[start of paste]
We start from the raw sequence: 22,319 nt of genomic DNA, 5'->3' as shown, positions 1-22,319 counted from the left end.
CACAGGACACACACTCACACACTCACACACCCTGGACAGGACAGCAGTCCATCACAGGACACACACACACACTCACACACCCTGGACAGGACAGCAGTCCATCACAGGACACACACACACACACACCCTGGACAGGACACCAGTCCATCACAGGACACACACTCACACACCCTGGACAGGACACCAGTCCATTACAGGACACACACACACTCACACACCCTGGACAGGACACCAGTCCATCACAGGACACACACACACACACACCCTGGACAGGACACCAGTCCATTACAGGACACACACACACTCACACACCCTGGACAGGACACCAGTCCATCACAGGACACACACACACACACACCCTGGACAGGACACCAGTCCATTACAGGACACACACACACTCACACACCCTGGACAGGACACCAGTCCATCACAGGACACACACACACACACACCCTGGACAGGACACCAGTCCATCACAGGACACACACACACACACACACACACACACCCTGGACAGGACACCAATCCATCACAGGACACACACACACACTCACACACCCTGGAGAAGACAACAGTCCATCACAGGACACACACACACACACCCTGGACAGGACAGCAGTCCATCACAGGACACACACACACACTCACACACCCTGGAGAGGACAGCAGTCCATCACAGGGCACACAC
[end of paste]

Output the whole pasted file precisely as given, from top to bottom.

We start from the raw sequence: 22,319 nt of genomic DNA, 5'->3' as shown, positions 1-22,319 counted from the left end.
CACAGGACACACACTCACACACTCACACACCCTGGACAGGACAGCAGTCCATCACAGGACACACACACACACTCACACACCCTGGACAGGACAGCAGTCCATCACAGGACACACACACACACACACCCTGGACAGGACACCAGTCCATCACAGGACACACACTCACACACCCTGGACAGGACACCAGTCCATTACAGGACACACACACACTCACACACCCTGGACAGGACACCAGTCCATCACAGGACACACACACACACACACCCTGGACAGGACACCAGTCCATTACAGGACACACACACACTCACACACCCTGGACAGGACACCAGTCCATCACAGGACACACACACACACACACCCTGGACAGGACACCAGTCCATTACAGGACACACACACACTCACACACCCTGGACAGGACACCAGTCCATCACAGGACACACACACACACACACCCTGGACAGGACACCAGTCCATCACAGGACACACACACACACACACACACACACACCCTGGACAGGACACCAATCCATCACAGGACACACACACACACTCACACACCCTGGAGAAGACAACAGTCCATCACAGGACACACACACACACACCCTGGACAGGACAGCAGTCCATCACAGGACACACACACACACTCACACACCCTGGAGAGGACAGCAGTCCATCACAGGGCACACAC